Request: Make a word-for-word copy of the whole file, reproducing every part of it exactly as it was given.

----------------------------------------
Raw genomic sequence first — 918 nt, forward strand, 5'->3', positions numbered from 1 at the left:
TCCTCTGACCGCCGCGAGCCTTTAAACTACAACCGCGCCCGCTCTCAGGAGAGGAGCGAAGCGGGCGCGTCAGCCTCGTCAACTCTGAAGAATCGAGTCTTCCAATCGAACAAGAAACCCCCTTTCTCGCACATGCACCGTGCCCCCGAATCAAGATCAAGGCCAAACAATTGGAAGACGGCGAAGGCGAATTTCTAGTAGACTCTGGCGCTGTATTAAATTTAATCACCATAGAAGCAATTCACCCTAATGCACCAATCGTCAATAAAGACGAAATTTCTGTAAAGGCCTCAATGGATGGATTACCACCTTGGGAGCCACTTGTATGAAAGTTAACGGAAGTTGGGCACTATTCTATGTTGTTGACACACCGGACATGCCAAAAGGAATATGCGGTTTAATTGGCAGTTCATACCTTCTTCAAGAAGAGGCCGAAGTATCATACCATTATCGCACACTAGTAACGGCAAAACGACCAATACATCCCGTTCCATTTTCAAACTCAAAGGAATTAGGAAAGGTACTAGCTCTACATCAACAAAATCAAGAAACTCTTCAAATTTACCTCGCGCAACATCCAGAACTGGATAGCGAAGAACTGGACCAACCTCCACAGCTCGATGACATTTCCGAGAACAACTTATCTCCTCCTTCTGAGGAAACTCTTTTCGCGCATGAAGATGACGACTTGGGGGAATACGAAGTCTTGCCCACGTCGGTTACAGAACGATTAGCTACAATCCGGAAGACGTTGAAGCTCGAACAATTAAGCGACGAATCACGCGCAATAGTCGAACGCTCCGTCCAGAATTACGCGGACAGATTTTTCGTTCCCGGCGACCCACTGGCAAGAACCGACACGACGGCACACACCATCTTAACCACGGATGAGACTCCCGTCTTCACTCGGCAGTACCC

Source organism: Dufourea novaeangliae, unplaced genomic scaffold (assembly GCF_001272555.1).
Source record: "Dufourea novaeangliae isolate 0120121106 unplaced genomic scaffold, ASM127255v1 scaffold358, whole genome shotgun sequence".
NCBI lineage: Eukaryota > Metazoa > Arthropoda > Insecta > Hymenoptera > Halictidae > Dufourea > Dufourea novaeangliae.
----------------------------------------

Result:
Raw genomic sequence first — 918 nt, forward strand, 5'->3', positions numbered from 1 at the left:
TCCTCTGACCGCCGCGAGCCTTTAAACTACAACCGCGCCCGCTCTCAGGAGAGGAGCGAAGCGGGCGCGTCAGCCTCGTCAACTCTGAAGAATCGAGTCTTCCAATCGAACAAGAAACCCCCTTTCTCGCACATGCACCGTGCCCCCGAATCAAGATCAAGGCCAAACAATTGGAAGACGGCGAAGGCGAATTTCTAGTAGACTCTGGCGCTGTATTAAATTTAATCACCATAGAAGCAATTCACCCTAATGCACCAATCGTCAATAAAGACGAAATTTCTGTAAAGGCCTCAATGGATGGATTACCACCTTGGGAGCCACTTGTATGAAAGTTAACGGAAGTTGGGCACTATTCTATGTTGTTGACACACCGGACATGCCAAAAGGAATATGCGGTTTAATTGGCAGTTCATACCTTCTTCAAGAAGAGGCCGAAGTATCATACCATTATCGCACACTAGTAACGGCAAAACGACCAATACATCCCGTTCCATTTTCAAACTCAAAGGAATTAGGAAAGGTACTAGCTCTACATCAACAAAATCAAGAAACTCTTCAAATTTACCTCGCGCAACATCCAGAACTGGATAGCGAAGAACTGGACCAACCTCCACAGCTCGATGACATTTCCGAGAACAACTTATCTCCTCCTTCTGAGGAAACTCTTTTCGCGCATGAAGATGACGACTTGGGGGAATACGAAGTCTTGCCCACGTCGGTTACAGAACGATTAGCTACAATCCGGAAGACGTTGAAGCTCGAACAATTAAGCGACGAATCACGCGCAATAGTCGAACGCTCCGTCCAGAATTACGCGGACAGATTTTTCGTTCCCGGCGACCCACTGGCAAGAACCGACACGACGGCACACACCATCTTAACCACGGATGAGACTCCCGTCTTCACTCGGCAGTACCC

Source organism: Dufourea novaeangliae, unplaced genomic scaffold (assembly GCF_001272555.1).
Source record: "Dufourea novaeangliae isolate 0120121106 unplaced genomic scaffold, ASM127255v1 scaffold358, whole genome shotgun sequence".
NCBI lineage: Eukaryota > Metazoa > Arthropoda > Insecta > Hymenoptera > Halictidae > Dufourea > Dufourea novaeangliae.